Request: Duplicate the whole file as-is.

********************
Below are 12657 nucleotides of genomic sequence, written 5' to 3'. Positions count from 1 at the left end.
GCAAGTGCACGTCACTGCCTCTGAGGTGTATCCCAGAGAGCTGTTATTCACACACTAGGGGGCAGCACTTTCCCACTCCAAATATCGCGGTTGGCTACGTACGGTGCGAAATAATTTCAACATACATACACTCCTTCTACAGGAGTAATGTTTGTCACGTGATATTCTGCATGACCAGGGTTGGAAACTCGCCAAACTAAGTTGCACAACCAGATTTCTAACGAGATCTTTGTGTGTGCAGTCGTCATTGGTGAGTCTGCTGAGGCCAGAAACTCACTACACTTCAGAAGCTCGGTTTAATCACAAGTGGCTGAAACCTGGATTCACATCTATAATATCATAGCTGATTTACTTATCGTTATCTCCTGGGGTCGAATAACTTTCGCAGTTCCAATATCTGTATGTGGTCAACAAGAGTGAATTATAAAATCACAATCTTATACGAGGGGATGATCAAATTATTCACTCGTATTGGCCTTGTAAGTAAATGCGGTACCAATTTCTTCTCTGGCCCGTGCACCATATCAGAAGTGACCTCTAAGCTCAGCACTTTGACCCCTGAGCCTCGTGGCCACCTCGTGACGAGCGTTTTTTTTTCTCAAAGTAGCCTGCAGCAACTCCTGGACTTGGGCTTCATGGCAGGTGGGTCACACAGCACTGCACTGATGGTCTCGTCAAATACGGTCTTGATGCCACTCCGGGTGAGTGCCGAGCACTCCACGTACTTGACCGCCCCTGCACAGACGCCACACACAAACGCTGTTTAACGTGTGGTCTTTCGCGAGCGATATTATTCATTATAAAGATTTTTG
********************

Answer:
Below are 12657 nucleotides of genomic sequence, written 5' to 3'. Positions count from 1 at the left end.
GCAAGTGCACGTCACTGCCTCTGAGGTGTATCCCAGAGAGCTGTTATTCACACACTAGGGGGCAGCACTTTCCCACTCCAAATATCGCGGTTGGCTACGTACGGTGCGAAATAATTTCAACATACATACACTCCTTCTACAGGAGTAATGTTTGTCACGTGATATTCTGCATGACCAGGGTTGGAAACTCGCCAAACTAAGTTGCACAACCAGATTTCTAACGAGATCTTTGTGTGTGCAGTCGTCATTGGTGAGTCTGCTGAGGCCAGAAACTCACTACACTTCAGAAGCTCGGTTTAATCACAAGTGGCTGAAACCTGGATTCACATCTATAATATCATAGCTGATTTACTTATCGTTATCTCCTGGGGTCGAATAACTTTCGCAGTTCCAATATCTGTATGTGGTCAACAAGAGTGAATTATAAAATCACAATCTTATACGAGGGGATGATCAAATTATTCACTCGTATTGGCCTTGTAAGTAAATGCGGTACCAATTTCTTCTCTGGCCCGTGCACCATATCAGAAGTGACCTCTAAGCTCAGCACTTTGACCCCTGAGCCTCGTGGCCACCTCGTGACGAGCGTTTTTTTTTCTCAAAGTAGCCTGCAGCAACTCCTGGACTTGGGCTTCATGGCAGGTGGGTCACACAGCACTGCACTGATGGTCTCGTCAAATACGGTCTTGATGCCACTCCGGGTGAGTGCCGAGCACTCCACGTACTTGACCGCCCCTGCACAGACGCCACACACAAACGCTGTTTAACGTGTGGTCTTTCGCGAGCGATATTATTCATTATAAAGATTTTTG